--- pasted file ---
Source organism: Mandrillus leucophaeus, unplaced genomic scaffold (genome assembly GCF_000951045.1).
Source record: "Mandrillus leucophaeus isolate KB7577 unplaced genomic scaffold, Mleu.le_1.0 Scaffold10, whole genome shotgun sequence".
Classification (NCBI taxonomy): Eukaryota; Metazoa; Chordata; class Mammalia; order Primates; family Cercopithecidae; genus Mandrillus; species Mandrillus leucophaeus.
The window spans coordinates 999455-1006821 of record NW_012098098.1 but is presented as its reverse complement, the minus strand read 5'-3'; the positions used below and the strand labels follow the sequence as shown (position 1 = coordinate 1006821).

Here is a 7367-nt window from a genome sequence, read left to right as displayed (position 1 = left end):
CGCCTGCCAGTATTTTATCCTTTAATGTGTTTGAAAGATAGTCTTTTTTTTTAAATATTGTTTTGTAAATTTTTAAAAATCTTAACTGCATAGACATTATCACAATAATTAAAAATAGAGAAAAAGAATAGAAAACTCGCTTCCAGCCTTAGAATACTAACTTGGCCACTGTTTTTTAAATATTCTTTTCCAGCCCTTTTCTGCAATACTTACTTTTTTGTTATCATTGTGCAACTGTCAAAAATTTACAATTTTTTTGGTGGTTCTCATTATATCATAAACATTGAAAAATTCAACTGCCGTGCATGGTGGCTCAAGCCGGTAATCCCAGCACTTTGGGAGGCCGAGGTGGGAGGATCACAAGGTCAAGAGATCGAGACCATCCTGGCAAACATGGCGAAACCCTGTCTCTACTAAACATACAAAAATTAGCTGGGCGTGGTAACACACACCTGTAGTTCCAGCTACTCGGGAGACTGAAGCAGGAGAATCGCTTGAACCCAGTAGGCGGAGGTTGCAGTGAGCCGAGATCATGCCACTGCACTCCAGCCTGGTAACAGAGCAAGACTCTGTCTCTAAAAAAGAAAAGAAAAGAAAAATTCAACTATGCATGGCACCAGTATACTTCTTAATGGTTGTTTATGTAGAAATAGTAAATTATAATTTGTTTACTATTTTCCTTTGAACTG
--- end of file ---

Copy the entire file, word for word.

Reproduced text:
Source organism: Mandrillus leucophaeus, unplaced genomic scaffold (genome assembly GCF_000951045.1).
Source record: "Mandrillus leucophaeus isolate KB7577 unplaced genomic scaffold, Mleu.le_1.0 Scaffold10, whole genome shotgun sequence".
Classification (NCBI taxonomy): Eukaryota; Metazoa; Chordata; class Mammalia; order Primates; family Cercopithecidae; genus Mandrillus; species Mandrillus leucophaeus.
The window spans coordinates 999455-1006821 of record NW_012098098.1 but is presented as its reverse complement, the minus strand read 5'-3'; the positions used below and the strand labels follow the sequence as shown (position 1 = coordinate 1006821).

Here is a 7367-nt window from a genome sequence, read left to right as displayed (position 1 = left end):
CGCCTGCCAGTATTTTATCCTTTAATGTGTTTGAAAGATAGTCTTTTTTTTTAAATATTGTTTTGTAAATTTTTAAAAATCTTAACTGCATAGACATTATCACAATAATTAAAAATAGAGAAAAAGAATAGAAAACTCGCTTCCAGCCTTAGAATACTAACTTGGCCACTGTTTTTTAAATATTCTTTTCCAGCCCTTTTCTGCAATACTTACTTTTTTGTTATCATTGTGCAACTGTCAAAAATTTACAATTTTTTTGGTGGTTCTCATTATATCATAAACATTGAAAAATTCAACTGCCGTGCATGGTGGCTCAAGCCGGTAATCCCAGCACTTTGGGAGGCCGAGGTGGGAGGATCACAAGGTCAAGAGATCGAGACCATCCTGGCAAACATGGCGAAACCCTGTCTCTACTAAACATACAAAAATTAGCTGGGCGTGGTAACACACACCTGTAGTTCCAGCTACTCGGGAGACTGAAGCAGGAGAATCGCTTGAACCCAGTAGGCGGAGGTTGCAGTGAGCCGAGATCATGCCACTGCACTCCAGCCTGGTAACAGAGCAAGACTCTGTCTCTAAAAAAGAAAAGAAAAGAAAAATTCAACTATGCATGGCACCAGTATACTTCTTAATGGTTGTTTATGTAGAAATAGTAAATTATAATTTGTTTACTATTTTCCTTTGAACTG